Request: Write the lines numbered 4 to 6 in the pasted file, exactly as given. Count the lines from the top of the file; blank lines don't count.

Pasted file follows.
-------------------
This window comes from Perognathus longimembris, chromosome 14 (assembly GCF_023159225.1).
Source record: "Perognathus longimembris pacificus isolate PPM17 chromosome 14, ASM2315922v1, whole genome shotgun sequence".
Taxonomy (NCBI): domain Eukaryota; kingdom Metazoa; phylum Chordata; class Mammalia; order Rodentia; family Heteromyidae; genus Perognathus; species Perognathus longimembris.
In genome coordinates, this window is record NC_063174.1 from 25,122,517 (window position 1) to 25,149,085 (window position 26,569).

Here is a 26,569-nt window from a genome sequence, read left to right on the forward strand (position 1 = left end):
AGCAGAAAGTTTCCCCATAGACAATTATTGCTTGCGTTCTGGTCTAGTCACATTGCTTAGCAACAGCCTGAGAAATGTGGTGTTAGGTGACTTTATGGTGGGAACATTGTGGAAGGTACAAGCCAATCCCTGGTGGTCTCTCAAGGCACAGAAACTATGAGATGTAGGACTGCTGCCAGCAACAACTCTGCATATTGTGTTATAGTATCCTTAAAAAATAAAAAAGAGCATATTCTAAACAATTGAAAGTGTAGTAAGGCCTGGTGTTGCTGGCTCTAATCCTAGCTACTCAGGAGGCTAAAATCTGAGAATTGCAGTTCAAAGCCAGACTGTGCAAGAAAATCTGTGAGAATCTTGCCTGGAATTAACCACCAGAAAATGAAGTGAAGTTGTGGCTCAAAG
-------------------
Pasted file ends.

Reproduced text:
In genome coordinates, this window is record NC_063174.1 from 25,122,517 (window position 1) to 25,149,085 (window position 26,569).

Here is a 26,569-nt window from a genome sequence, read left to right on the forward strand (position 1 = left end):
AGCAGAAAGTTTCCCCATAGACAATTATTGCTTGCGTTCTGGTCTAGTCACATTGCTTAGCAACAGCCTGAGAAATGTGGTGTTAGGTGACTTTATGGTGGGAACATTGTGGAAGGTACAAGCCAATCCCTGGTGGTCTCTCAAGGCACAGAAACTATGAGATGTAGGACTGCTGCCAGCAACAACTCTGCATATTGTGTTATAGTATCCTTAAAAAATAAAAAAGAGCATATTCTAAACAATTGAAAGTGTAGTAAGGCCTGGTGTTGCTGGCTCTAATCCTAGCTACTCAGGAGGCTAAAATCTGAGAATTGCAGTTCAAAGCCAGACTGTGCAAGAAAATCTGTGAGAATCTTGCCTGGAATTAACCACCAGAAAATGAAGTGAAGTTGTGGCTCAAAG